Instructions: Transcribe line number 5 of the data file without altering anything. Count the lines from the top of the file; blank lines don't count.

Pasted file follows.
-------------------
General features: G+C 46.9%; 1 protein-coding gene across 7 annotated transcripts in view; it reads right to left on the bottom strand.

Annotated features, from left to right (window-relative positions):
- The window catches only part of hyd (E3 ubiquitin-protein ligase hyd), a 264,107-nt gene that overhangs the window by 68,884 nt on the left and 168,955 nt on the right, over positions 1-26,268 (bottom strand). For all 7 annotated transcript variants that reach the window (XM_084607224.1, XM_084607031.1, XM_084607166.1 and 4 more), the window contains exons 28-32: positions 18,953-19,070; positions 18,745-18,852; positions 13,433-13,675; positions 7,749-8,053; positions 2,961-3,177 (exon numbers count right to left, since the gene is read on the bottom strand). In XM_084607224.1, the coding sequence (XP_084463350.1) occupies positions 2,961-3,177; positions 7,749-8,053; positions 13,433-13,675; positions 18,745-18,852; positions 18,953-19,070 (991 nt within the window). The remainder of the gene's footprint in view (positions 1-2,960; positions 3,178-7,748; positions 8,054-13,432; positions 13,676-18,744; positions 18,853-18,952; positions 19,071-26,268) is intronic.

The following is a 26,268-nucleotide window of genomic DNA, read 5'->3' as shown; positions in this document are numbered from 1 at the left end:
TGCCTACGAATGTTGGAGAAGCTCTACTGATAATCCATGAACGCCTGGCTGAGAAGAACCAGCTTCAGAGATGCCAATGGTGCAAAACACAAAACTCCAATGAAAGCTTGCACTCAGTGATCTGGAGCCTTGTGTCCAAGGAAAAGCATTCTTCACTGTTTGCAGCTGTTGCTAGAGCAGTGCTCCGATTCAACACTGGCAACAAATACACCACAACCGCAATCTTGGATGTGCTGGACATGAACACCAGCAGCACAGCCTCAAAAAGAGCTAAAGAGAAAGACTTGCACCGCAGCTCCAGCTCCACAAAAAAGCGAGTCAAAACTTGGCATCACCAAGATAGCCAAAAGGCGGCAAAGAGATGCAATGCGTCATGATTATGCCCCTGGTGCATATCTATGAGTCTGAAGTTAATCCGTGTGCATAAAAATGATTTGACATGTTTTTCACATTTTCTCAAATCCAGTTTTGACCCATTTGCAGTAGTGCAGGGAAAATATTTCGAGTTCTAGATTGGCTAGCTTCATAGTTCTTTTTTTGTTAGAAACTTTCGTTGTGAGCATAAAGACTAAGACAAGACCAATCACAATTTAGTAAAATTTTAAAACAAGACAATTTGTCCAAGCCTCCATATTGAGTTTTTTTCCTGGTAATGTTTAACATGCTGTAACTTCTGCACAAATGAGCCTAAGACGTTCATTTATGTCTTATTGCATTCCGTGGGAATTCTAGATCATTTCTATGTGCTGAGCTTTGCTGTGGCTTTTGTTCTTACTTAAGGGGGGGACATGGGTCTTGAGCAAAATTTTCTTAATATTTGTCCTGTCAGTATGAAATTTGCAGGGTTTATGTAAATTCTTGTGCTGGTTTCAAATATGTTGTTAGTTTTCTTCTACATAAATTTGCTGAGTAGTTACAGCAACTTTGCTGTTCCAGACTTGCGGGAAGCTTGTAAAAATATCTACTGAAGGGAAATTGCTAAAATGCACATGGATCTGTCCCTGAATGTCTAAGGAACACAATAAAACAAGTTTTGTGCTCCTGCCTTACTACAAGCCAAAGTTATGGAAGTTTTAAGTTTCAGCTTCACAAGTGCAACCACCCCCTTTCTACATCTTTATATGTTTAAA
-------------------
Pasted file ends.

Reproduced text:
TGCCTACGAATGTTGGAGAAGCTCTACTGATAATCCATGAACGCCTGGCTGAGAAGAACCAGCTTCAGAGATGCCAATGGTGCAAAACACAAAACTCCAATGAAAGCTTGCACTCAGTGATCTGGAGCCTTGTGTCCAAGGAAAAGCATTCTTCACTGTTTGCAGCTGTTGCTAGAGCAGTGCTCCGATTCAACACTGGCAACAAATACACCACAACCGCAATCTTGGATGTGCTGGACATGAACACCAGCAGCACAGCCTCAAAAAGAGCTAAAGAGAAAGACTTGCACCGCAGCTCCAGCTCCACAAAAAAGCGAGTCAAAACTTGGCATCACCAAGATAGCCAAAAGGCGGCAAAGAGATGCAATGCGTCATGATTATGCCCCTGGTGCATATCTATGAGTCTGAAGTTAATCCGTGTGCATAAAAATGATTTGACATGTTTTTCACATTTTCTCAAATCCAGTTTTGACCCATTTGCAGTAGTGCAGGGAAAATATTTCGAGTTCTAGATTGGCTAGCTTCATAGTTCTTTTTTTGTTAGAAACTTTCGTTGTGAGCATAAAGACTAAGACAAGACCAATCACAATTTAGTAAAATTTTAAAACAAGACAATTTGTCCAAGCCTCCATATTGAGTTTTTTTCCTGGTAATGTTTAACATGCTGTAACTTCTGCACAAATGAGCCTAAGACGTTCATTTATGTCTTATTGCATTCCGTGGGAATTCTAGATCATTTCTATGTGCTGAGCTTTGCTGTGGCTTTTGTTCTTACTTAAGGGGGGGACATGGGTCTTGAGCAAAATTTTCTTAATATTTGTCCTGTCAGTATGAAATTTGCAGGGTTTATGTAAATTCTTGTGCTGGTTTCAAATATGTTGTTAGTTTTCTTCTACATAAATTTGCTGAGTAGTTACAGCAACTTTGCTGTTCCAGACTTGCGGGAAGCTTGTAAAAATATCTACTGAAGGGAAATTGCTAAAATGCACATGGATCTGTCCCTGAATGTCTAAGGAACACAATAAAACAAGTTTTGTGCTCCTGCCTTACTACAAGCCAAAGTTATGGAAGTTTTAAGTTTCAGCTTCACAAGTGCAACCACCCCCTTTCTACATCTTTATATGTTTAAA